Kearney bachelors newspaper article


Timeline Tuesday: The Bachelors' Protective Union of Kearney

When the Bachelors' Protective Union gave a gala reception for two of its newly married, former members and their brides in March of 1890, the social club for young, single business and professional men was already well known in Kearney. Formed in November of 1888, the club took for its motto "Divided We Stand, United We Fall," and held many of its social functions at Kearney's Midway Hotel. The Kearney Daily Hub said on March 6, 1890:
From the Kearney Daily Hub, September 25, 1889.   Solomon D. Butcher depicted the cigar stand inside Kearney's Midway Hotel, which hosted many social events sponsored by the Bachelors' Protective Union. NSHS RG2608-2628 "The brotherhood, as its votaries delight to call it, has become very popular among society lovers, as was very evident last night from the many smiling, happy faces of the tenderer sex. It has been a time honored custom among the bachelors that when one of their members stepped aside to take a peep at the other side of life-the matrimonial side-this breach of faith is punished by visiting upon the offender the punishment of dining and evening [sic] him." The gathering was held at Kearney's Midway Hotel, where the guests were seated at a table forming the letter "U" to designate the matrimonial unions of the two former club members. "Till nearly 11 o'clock the epicures feasted upon raw oysters on the half shell and other delicacies of the season," after which...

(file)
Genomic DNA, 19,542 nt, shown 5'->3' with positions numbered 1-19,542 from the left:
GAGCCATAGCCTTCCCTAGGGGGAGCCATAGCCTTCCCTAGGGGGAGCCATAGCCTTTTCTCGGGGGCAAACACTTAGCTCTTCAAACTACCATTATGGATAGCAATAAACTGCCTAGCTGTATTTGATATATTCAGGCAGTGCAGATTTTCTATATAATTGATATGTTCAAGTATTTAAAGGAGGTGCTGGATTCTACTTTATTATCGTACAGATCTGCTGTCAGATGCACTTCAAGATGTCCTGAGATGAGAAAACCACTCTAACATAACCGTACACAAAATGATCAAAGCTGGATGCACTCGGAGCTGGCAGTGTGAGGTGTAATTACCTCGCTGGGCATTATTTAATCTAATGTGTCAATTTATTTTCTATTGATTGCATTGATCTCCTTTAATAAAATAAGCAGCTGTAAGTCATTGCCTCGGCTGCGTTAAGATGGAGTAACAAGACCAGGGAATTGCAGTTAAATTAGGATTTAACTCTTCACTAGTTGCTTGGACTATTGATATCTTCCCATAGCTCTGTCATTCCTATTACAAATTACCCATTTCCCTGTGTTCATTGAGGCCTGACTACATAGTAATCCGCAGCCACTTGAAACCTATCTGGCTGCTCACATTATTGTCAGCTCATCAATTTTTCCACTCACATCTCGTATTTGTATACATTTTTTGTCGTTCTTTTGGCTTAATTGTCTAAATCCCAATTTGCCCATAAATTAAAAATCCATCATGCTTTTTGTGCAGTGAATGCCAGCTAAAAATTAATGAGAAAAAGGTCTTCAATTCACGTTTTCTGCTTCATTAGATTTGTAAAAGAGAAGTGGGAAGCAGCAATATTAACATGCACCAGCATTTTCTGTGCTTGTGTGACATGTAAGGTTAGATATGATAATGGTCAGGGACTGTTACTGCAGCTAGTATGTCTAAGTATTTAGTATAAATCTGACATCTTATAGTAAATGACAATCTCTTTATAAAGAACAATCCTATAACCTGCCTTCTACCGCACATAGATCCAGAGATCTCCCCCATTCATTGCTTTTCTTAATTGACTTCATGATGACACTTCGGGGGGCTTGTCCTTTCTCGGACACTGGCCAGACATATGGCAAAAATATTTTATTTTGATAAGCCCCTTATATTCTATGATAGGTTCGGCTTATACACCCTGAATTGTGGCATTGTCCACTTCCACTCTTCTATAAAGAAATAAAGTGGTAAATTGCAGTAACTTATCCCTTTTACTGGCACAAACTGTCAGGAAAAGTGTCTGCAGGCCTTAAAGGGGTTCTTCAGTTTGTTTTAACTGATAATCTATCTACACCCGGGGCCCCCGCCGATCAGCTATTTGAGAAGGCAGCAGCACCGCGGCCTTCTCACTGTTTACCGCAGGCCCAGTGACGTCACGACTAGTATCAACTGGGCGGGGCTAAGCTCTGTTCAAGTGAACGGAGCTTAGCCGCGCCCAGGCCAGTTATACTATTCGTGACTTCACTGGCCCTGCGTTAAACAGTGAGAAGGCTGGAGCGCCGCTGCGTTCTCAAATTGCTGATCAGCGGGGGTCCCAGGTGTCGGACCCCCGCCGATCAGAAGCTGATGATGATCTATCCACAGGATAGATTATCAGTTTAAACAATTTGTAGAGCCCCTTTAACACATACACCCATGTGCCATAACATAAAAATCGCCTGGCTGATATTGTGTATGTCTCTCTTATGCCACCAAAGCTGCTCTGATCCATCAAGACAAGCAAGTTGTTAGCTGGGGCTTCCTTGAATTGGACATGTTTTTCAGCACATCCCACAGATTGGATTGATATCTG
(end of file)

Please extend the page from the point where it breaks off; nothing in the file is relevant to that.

Assistant Objects Conservator Rebecca Cashman works on one of the Doane Powell masks


Flashback Friday: What’s more ghoulish than a historic mask of a long-dead celebrity?